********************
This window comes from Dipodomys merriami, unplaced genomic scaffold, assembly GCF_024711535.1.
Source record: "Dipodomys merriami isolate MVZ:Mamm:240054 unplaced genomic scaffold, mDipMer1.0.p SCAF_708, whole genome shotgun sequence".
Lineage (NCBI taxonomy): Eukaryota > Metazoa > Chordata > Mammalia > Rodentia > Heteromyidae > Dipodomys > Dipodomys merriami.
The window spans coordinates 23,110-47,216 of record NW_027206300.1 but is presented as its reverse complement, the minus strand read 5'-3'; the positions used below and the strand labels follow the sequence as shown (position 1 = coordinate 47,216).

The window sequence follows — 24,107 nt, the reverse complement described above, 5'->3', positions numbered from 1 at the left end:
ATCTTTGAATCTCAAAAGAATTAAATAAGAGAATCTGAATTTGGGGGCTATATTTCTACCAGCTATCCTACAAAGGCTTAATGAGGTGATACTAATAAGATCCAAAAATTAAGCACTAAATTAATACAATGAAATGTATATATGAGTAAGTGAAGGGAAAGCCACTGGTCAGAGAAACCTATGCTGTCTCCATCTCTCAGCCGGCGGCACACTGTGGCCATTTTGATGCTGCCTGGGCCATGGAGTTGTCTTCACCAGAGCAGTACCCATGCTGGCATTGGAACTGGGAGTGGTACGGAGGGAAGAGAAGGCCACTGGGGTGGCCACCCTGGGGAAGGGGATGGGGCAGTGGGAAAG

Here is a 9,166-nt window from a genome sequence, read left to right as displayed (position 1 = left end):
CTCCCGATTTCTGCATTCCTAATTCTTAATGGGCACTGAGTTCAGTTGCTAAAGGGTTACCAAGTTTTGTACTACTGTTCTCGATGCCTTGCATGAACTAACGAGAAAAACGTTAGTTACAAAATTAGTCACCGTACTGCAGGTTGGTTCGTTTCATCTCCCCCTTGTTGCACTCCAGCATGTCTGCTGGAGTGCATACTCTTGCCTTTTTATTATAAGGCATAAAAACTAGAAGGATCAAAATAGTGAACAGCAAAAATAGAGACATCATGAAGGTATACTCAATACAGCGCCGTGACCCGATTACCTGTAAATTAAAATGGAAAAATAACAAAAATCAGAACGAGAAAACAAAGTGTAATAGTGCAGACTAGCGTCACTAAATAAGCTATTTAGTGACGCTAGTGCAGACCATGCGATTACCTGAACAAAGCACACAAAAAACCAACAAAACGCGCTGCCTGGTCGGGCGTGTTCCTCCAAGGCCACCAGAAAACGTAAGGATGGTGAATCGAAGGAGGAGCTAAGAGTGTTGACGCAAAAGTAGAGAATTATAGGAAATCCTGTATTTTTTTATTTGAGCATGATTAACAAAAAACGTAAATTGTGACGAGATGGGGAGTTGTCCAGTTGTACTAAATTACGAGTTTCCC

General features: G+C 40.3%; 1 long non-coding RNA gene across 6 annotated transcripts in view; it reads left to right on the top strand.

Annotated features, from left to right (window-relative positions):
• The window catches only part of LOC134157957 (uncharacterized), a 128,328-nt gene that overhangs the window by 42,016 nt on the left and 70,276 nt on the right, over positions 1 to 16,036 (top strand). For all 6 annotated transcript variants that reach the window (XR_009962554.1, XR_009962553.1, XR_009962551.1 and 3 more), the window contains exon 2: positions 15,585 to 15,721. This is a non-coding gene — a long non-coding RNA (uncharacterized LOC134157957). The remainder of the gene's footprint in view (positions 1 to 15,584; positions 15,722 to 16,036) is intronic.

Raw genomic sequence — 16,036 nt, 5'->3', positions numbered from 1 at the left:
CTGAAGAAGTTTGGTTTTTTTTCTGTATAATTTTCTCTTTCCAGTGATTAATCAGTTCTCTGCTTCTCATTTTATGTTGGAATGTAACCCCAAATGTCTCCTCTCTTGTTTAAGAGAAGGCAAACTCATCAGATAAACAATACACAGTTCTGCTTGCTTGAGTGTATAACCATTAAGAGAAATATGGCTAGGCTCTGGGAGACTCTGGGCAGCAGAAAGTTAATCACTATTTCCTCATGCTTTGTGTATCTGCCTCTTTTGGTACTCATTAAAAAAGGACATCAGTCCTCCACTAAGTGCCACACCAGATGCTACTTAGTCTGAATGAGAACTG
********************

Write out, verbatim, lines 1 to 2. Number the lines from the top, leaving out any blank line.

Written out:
This window comes from Dipodomys merriami, unplaced genomic scaffold, assembly GCF_024711535.1.
Source record: "Dipodomys merriami isolate MVZ:Mamm:240054 unplaced genomic scaffold, mDipMer1.0.p SCAF_708, whole genome shotgun sequence".